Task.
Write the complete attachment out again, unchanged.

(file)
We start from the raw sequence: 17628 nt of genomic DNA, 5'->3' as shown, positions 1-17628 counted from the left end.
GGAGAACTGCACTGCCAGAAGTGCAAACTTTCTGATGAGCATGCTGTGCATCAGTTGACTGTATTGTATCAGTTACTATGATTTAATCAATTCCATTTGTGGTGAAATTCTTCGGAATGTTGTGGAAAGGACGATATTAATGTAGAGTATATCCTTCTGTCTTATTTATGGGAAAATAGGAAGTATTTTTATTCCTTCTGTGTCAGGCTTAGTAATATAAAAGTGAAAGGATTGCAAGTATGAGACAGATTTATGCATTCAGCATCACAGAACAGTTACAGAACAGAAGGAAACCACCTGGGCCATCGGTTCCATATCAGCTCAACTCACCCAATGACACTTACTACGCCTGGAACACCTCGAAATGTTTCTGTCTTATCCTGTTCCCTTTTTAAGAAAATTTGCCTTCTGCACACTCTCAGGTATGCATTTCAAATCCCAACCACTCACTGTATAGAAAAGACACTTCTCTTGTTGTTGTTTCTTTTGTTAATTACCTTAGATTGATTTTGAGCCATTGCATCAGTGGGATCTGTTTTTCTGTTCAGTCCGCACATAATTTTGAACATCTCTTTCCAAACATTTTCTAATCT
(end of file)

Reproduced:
We start from the raw sequence: 17628 nt of genomic DNA, 5'->3' as shown, positions 1-17628 counted from the left end.
GGAGAACTGCACTGCCAGAAGTGCAAACTTTCTGATGAGCATGCTGTGCATCAGTTGACTGTATTGTATCAGTTACTATGATTTAATCAATTCCATTTGTGGTGAAATTCTTCGGAATGTTGTGGAAAGGACGATATTAATGTAGAGTATATCCTTCTGTCTTATTTATGGGAAAATAGGAAGTATTTTTATTCCTTCTGTGTCAGGCTTAGTAATATAAAAGTGAAAGGATTGCAAGTATGAGACAGATTTATGCATTCAGCATCACAGAACAGTTACAGAACAGAAGGAAACCACCTGGGCCATCGGTTCCATATCAGCTCAACTCACCCAATGACACTTACTACGCCTGGAACACCTCGAAATGTTTCTGTCTTATCCTGTTCCCTTTTTAAGAAAATTTGCCTTCTGCACACTCTCAGGTATGCATTTCAAATCCCAACCACTCACTGTATAGAAAAGACACTTCTCTTGTTGTTGTTTCTTTTGTTAATTACCTTAGATTGATTTTGAGCCATTGCATCAGTGGGATCTGTTTTTCTGTTCAGTCCGCACATAATTTTGAACATCTCTTTCCAAACATTTTCTAATCT